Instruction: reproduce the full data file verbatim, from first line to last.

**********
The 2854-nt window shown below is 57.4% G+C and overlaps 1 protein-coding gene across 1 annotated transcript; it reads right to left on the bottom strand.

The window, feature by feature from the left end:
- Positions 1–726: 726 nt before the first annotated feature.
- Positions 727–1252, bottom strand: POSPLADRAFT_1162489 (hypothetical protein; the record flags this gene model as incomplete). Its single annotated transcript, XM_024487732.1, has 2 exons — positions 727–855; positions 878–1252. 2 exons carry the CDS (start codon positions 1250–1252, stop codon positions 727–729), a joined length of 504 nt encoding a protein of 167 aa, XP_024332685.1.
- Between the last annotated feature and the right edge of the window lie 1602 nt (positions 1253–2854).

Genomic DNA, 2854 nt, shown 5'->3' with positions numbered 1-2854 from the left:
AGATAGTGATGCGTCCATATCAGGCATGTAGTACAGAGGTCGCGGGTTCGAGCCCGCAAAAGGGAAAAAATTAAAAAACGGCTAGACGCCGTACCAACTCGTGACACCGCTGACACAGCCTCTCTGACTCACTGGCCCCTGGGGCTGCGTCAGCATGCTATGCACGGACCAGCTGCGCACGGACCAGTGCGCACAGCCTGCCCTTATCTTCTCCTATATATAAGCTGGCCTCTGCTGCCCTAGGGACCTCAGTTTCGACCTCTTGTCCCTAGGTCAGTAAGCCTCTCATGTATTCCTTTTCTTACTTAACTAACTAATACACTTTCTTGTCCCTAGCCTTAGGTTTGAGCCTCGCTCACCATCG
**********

The 2854-nt window shown below is 57.4% G+C and overlaps 1 protein-coding gene across 1 annotated transcript; it reads right to left on the bottom strand.

The window, feature by feature from the left end:
- Positions 1–726: 726 nt before the first annotated feature.
- Positions 727–1252, bottom strand: POSPLADRAFT_1162489 (hypothetical protein; the record flags this gene model as incomplete). Its single annotated transcript, XM_024487732.1, has 2 exons — positions 727–855; positions 878–1252. 2 exons carry the CDS (start codon positions 1250–1252, stop codon positions 727–729), a joined length of 504 nt encoding a protein of 167 aa, XP_024332685.1.
- Between the last annotated feature and the right edge of the window lie 1602 nt (positions 1253–2854).

Genomic DNA, 2854 nt, shown 5'->3' with positions numbered 1-2854 from the left:
AGATAGTGATGCGTCCATATCAGGCATGTAGTACAGAGGTCGCGGGTTCGAGCCCGCAAAAGGGAAAAAATTAAAAAACGGCTAGACGCCGTACCAACTCGTGACACCGCTGACACAGCCTCTCTGACTCACTGGCCCCTGGGGCTGCGTCAGCATGCTATGCACGGACCAGCTGCGCACGGACCAGTGCGCACAGCCTGCCCTTATCTTCTCCTATATATAAGCTGGCCTCTGCTGCCCTAGGGACCTCAGTTTCGACCTCTTGTCCCTAGGTCAGTAAGCCTCTCATGTATTCCTTTTCTTACTTAACTAACTAATACACTTTCTTGTCCCTAGCCTTAGGTTTGAGCCTCGCTCACCATCG